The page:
“But school buses are different in design, including a different type of safety restraint system that works extremely well.”
Although the transportation agency may claim it works “extremely well,” one person who objects to that claim is Rudy Breglia, 75, a safety activist who started the organization School Bus Seat Belt Safety Alliance in 2016 after a fatal accident in Chattanooga, Tennessee. It was one of the worst in recent memory, during which six students tragically lost their lives.
Aiden Clark tragically lost his life last month in an accident in Springfield, Ohio – which also injured 27 other students.
Breglia says he has spent seven years pleading with officials to listen to him, admitting that the lack of action increasingly worries him.
“I feel like I need to do it before this big accident happens,” he said. NPR last month. Some might argue that this is already the case – repeatedly.
Breglia spoke after elementary school student Aiden Clark, 11, tragically died last month when he was thrown from a bus when his school bus overturned in Springfield, Ohio.
The same crash also left more than two dozen students injured, none of whom had the option of wearing a seat belt, but the driver did.
While it is true that a large number of school bus fatalities involve the other vehicle in the collision, these figures will do little to reassure parents who send their children to school each morning.
After the devastating crash that claimed the 11-year-old’s life, Ohio Governor Mike DeWine cited the tragedies in his state as reason to launch a task force to investigate the question.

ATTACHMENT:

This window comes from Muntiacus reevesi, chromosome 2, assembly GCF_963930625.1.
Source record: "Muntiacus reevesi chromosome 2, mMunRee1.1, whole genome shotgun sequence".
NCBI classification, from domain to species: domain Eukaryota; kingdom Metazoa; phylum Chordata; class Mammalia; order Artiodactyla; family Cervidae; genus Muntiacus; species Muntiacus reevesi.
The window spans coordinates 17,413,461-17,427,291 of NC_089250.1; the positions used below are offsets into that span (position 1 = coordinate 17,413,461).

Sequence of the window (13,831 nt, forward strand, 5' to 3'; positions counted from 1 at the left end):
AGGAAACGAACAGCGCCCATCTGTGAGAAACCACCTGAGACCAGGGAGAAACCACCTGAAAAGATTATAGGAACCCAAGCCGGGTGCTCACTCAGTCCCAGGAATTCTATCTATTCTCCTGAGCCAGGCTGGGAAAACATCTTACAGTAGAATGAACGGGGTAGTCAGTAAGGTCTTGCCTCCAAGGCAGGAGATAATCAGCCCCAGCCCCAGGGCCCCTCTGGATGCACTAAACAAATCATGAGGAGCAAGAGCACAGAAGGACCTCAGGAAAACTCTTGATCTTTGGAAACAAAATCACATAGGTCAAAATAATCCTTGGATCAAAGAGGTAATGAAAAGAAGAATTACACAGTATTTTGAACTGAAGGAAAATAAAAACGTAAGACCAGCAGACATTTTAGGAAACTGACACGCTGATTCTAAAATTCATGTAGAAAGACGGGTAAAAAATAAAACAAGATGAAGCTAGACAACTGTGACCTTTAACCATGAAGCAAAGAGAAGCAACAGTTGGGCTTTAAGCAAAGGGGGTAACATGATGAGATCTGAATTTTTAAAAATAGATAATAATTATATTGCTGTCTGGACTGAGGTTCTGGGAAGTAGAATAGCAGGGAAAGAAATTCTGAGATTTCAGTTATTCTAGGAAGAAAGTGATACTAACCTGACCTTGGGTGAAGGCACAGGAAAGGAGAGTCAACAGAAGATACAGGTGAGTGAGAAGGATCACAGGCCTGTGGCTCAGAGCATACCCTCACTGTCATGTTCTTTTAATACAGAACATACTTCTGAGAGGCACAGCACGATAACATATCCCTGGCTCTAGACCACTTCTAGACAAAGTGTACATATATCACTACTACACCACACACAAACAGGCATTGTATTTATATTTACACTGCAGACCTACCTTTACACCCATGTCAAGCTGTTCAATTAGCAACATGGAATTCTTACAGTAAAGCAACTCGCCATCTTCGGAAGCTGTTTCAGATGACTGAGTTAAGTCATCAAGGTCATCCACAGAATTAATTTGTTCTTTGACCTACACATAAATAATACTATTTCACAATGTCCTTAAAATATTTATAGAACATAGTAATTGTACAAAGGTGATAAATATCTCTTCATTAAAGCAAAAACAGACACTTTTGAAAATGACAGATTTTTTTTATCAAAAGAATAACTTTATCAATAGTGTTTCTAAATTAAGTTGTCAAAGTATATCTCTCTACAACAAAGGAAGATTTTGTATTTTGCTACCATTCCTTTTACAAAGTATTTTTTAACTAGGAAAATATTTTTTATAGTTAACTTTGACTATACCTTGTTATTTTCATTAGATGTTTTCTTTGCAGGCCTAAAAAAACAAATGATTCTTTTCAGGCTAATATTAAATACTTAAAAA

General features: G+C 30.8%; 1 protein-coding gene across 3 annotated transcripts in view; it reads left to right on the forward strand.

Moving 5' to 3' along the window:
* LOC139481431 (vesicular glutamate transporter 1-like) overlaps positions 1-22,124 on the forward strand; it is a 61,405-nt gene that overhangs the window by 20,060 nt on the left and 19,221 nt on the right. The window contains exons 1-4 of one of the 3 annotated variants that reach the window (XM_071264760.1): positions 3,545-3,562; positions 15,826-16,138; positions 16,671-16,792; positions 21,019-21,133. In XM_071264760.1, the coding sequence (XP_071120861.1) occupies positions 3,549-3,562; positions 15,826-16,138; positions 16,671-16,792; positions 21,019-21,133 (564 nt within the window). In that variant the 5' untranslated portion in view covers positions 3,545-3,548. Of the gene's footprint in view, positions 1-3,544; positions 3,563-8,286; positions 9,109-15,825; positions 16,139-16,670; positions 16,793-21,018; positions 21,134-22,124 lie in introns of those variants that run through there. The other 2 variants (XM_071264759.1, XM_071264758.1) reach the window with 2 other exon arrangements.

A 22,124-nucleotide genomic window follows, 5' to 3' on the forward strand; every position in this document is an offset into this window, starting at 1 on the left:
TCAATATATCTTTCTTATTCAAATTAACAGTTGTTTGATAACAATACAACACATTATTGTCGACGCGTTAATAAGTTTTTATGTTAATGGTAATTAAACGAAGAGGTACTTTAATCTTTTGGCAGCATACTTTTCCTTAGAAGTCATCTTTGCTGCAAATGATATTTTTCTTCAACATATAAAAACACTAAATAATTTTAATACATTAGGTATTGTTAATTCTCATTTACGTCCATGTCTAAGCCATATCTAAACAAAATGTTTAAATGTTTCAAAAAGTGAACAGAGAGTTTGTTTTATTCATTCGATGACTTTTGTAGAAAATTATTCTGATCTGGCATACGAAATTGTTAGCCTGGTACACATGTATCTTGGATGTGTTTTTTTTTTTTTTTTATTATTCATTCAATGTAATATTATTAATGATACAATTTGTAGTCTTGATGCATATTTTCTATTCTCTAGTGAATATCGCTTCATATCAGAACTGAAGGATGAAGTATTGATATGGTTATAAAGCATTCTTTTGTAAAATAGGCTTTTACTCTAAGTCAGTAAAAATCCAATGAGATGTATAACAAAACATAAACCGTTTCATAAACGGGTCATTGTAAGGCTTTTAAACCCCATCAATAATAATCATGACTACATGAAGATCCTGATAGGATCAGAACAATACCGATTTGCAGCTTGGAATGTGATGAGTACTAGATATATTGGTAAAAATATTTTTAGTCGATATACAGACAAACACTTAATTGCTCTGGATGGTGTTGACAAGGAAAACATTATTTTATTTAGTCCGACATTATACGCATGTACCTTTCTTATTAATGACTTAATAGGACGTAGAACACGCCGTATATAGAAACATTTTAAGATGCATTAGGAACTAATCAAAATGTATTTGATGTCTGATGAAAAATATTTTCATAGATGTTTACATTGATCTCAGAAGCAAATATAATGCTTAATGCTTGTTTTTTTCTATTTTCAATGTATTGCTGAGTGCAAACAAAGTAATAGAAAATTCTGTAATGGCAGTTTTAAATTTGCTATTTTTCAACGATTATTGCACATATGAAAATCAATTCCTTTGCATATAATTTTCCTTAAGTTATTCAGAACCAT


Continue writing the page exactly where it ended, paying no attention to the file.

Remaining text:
“We can make things safer and that’s what we want to look at,” he said.
“Seat belts are certainly one of the things this task force will look at, but they will look at other things. They’ll see if we’ve missed anything over the years (like) patrol inspection, buses , the bus driver.
The school bus from which Aiden Clark was ejected and 27 other students were injured did not have a seat belt and its sheer weight caused the vehicle to overturn.
Rudy Breglia, a school bus safety activist, has spent seven years frustrated by the lack of action on the lack of seat belts on school buses, but says he is more determined than ever because he “has to get this done before ‘a big accident doesn’t happen’. ‘
Before DeWine took the issue to a task force, there were signs that the fleet of school buses littering America’s streets was slowly receiving environmentally friendly upgrades.
In June 2023, the Department for Transport announced it would provide almost $1.7 billion in grants to purchase low-emission buses in 46 states and territories.
The grants will be used to purchase about 1,700 eco-friendly buses, a fairly small fraction of the 480,000 school buses on U.S. roads.
These concerns come amid a continuing shortage of school bus drivers that is causing chaos across the country – with children arriving late or not returning home until dark.
HopSkipDrive, which offers school transport services, has released data suggesting driver shortages are increasing, with 92% of school leaders reporting operational issues as a result.
This problem has caused school districts in states like Kentucky, Illinois and Florida to rethink their transportation plans, leading to massive delays, canceled classes and stranded children.